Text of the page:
When his days and evenings were finished he’d walk past the old man, Kent on his way home, a two mile walk to his farm, as the old man sat in his dim rocking chair on his porch in the cool of the dark evening, an electric light on by his screened-in-door behind him to his right side, that led into the kitchen, where the bugs seemed to gather peacefully, with no restraints, worries or insecticide: no need to escape the death hand of fate, and Kent often wanting to talk to Shannon, for whatever reasons, but he never stopped long enough for the old man to get a syllable out, just kept right on walking, just like those bugs behind him, so he treated the old man, as if he wasn’t even there.
(Trains) By the time he got back to his farm, he grabbed a jug of whiskey out from under his kitchen cabinet, walked a mile to the train tracks, sat on the edge of an embankment, waited and watched for the trains to come and go, those coming from Chicago, to St. Paul, a few stopping in Stillwater Township first, about twelve miles away. The train itself, he liked to hear the four whistle blasts for a crossing, the headlights, the nosy engine, see the shadows of the engineer, and conductor, and fireman, and watch the slowing down of the coaches, the people in the late dining room car. The black waiters going back and forth with food for the rich: then the back lights of the train were gone as fast as they had appeared in a clap of an eye.
Between the long days of working for Peterson, and his hours of drinking after twilight, he became a fleshless, sleepless, foodless near mindless, empty man, a shell of a man, all over that twenty-dollar horse, that now was worth seven times that amount because he wanted to fool Mr. Peterson, in feeding him, for a short fall and long winter, because he couldn’t afford to do it. But Mr. Peterson, the old man, had fooled him, and fed him knowing quite well if he did, he’d get fifteen days of work out of Shannon.
(Frozen Anger) It was as if Shannon wanted to get mad, or madder each day he worked, and anger grew as often anger does when there is no release, when one doesn’t talk about the hurt under the anger, but he didn’t want to cause trouble, he knew he owed Mr. Peterson, and was determined to pay him back, even if he had to drain every ounce of blood out of himself. And he knew inside of his cup of anger, if it overflowed its rim, Kent’s life was at risk, and thus, it mustn’t reach that stage.
When he woke up, it was tomorrow morning, day fifteen.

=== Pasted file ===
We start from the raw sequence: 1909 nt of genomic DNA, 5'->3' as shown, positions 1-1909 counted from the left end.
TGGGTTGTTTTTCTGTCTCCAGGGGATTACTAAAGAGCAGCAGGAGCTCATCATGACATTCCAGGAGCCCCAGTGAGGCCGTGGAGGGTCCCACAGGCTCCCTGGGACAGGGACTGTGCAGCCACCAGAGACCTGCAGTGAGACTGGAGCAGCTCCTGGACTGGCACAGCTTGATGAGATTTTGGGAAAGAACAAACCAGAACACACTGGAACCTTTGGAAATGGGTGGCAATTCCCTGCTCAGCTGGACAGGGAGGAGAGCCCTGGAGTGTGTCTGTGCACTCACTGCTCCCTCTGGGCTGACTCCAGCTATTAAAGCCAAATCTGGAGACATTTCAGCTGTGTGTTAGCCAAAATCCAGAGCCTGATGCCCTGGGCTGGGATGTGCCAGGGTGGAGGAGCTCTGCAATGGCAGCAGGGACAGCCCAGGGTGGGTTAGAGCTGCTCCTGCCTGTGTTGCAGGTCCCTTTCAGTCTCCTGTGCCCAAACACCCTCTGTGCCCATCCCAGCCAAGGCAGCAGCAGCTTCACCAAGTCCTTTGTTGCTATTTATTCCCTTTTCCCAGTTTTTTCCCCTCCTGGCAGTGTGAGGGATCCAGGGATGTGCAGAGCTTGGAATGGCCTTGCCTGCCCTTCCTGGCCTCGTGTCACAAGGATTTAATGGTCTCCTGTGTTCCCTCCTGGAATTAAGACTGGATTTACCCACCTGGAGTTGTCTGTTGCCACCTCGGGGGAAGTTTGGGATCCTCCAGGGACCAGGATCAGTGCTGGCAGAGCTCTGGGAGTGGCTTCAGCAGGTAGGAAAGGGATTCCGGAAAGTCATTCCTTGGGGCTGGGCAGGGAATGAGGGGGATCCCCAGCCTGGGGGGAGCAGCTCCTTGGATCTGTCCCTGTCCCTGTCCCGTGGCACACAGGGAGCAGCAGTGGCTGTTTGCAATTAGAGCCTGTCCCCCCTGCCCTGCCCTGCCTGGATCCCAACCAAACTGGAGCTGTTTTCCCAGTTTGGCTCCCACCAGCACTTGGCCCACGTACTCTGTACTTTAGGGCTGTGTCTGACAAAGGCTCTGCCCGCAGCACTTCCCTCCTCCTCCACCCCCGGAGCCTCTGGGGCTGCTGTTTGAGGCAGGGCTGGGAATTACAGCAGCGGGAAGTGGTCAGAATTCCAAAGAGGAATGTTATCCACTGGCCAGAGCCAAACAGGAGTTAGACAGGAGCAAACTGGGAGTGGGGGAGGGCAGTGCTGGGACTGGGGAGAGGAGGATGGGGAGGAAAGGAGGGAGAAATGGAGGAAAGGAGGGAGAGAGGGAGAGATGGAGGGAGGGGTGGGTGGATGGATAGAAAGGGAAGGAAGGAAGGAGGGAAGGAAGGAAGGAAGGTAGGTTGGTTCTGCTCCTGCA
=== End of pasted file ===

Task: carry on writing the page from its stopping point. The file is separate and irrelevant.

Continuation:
(Rest of the Ending) It was 5:00 a.m., when Shannon got down to Kent Peterson’s farm a two mile hike from his, he was disturbed, as old man Peterson did notice, and Shannon being indifferent, he didn’t much care, said quietly, eating a biscuit, eating it steadily, standing on his porch, Shannon didn’t even notice him on his porch as he walked by, until he said,
“Looks like you had a hard night drinking,” never thinking he didn’t have time to plough and hoe, and get his ground ready for planting, on his farm, that perhaps that was on his mind as well, nor did he have a dinner, or breakfast, and his usual coffee, as the old man usually had simply slept away his afternoons.
(Shannon had taken from his army gear, the dull and rusty bayonet the one he had used in the army in the Great War, to scrape the old paint off the last wall of the barn and finished this last and fifteenth day of his penance, and bring home his horse; the bayonet almost as long as his forearm.)
“Now what?” asked Shannon, to the old man?
“You, you look like a zombie,” remarked the old man.
“I’m burnt out old man, shut you mouth and let me work my last day out.”
He then went over to the hedgerows and patches of woods to take a leak— concealed and undetected. But the old man followed him, was right behind him,
“You owe me one more day’s work Shannon, for feeding that horse of yours for the last fifteen-days,” still chewing on that biscuit.
Inflexible, was the old man, silent was Shannon, as he did his duty, and he thought: ‘Maybe if he worked today, and tomorrow that tomorrow wouldn’t be the last day either. Maybe there would never be a last day, period!’
He put his hand under his coat, his fingers around the handle of the bayonet, pulled it out slowly, his fingers already tightening and taking up the slack around the handle, ‘I’ll never satisfy him,’ he told himself, whispered out loud a second time, without thinking, and between the scream and the bayonet and its impact of the thrust for him to say to Kent, and for Kent to have reasoned with it: ‘I’m not killing you because of the fifteen days of work, that’s okay, I done reasoned that out, and not because you’re rich and have no limits, and sleep all afternoon in that hammock of yours, but because of that one additional day you added on.”
The case of Shannon O’Day never did reach the courts, it was said, (some years after the incident of Mr. Kent Peterson) someone paid the judge to dismiss it, and a check in the mail came from down south, for $10,000-dollars, delivered personally to Judge Finley. And an eye witness showed up at the district attorney’s office, said, there was another man hiding in the woods, which had it in for old man Peterson, an old worker, and grabbed Shannon’s bayonet, and did him in.